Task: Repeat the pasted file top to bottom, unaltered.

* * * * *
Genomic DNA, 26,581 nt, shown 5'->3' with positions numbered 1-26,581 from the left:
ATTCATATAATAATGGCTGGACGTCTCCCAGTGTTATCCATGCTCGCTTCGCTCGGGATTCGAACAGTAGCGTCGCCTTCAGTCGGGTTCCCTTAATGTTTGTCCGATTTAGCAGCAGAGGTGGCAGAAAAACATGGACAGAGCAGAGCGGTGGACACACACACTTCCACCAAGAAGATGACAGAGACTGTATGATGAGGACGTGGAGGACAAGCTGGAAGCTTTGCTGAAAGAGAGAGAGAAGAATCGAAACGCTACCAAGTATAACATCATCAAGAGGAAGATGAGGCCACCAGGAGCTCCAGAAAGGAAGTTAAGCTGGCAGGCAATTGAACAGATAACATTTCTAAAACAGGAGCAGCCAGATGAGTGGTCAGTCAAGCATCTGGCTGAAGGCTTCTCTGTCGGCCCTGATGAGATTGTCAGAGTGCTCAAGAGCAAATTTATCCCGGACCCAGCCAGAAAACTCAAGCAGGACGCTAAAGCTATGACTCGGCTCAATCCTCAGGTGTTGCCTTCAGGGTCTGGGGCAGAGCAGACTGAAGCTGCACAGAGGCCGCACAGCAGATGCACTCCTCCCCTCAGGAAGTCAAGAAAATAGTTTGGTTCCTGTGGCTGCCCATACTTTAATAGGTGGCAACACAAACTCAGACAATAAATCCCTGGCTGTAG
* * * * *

Genomic DNA, 26,581 nt, shown 5'->3' with positions numbered 1-26,581 from the left:
ATTCATATAATAATGGCTGGACGTCTCCCAGTGTTATCCATGCTCGCTTCGCTCGGGATTCGAACAGTAGCGTCGCCTTCAGTCGGGTTCCCTTAATGTTTGTCCGATTTAGCAGCAGAGGTGGCAGAAAAACATGGACAGAGCAGAGCGGTGGACACACACACTTCCACCAAGAAGATGACAGAGACTGTATGATGAGGACGTGGAGGACAAGCTGGAAGCTTTGCTGAAAGAGAGAGAGAAGAATCGAAACGCTACCAAGTATAACATCATCAAGAGGAAGATGAGGCCACCAGGAGCTCCAGAAAGGAAGTTAAGCTGGCAGGCAATTGAACAGATAACATTTCTAAAACAGGAGCAGCCAGATGAGTGGTCAGTCAAGCATCTGGCTGAAGGCTTCTCTGTCGGCCCTGATGAGATTGTCAGAGTGCTCAAGAGCAAATTTATCCCGGACCCAGCCAGAAAACTCAAGCAGGACGCTAAAGCTATGACTCGGCTCAATCCTCAGGTGTTGCCTTCAGGGTCTGGGGCAGAGCAGACTGAAGCTGCACAGAGGCCGCACAGCAGATGCACTCCTCCCCTCAGGAAGTCAAGAAAATAGTTTGGTTCCTGTGGCTGCCCATACTTTAATAGGTGGCAACACAAACTCAGACAATAAATCCCTGGCTGTAG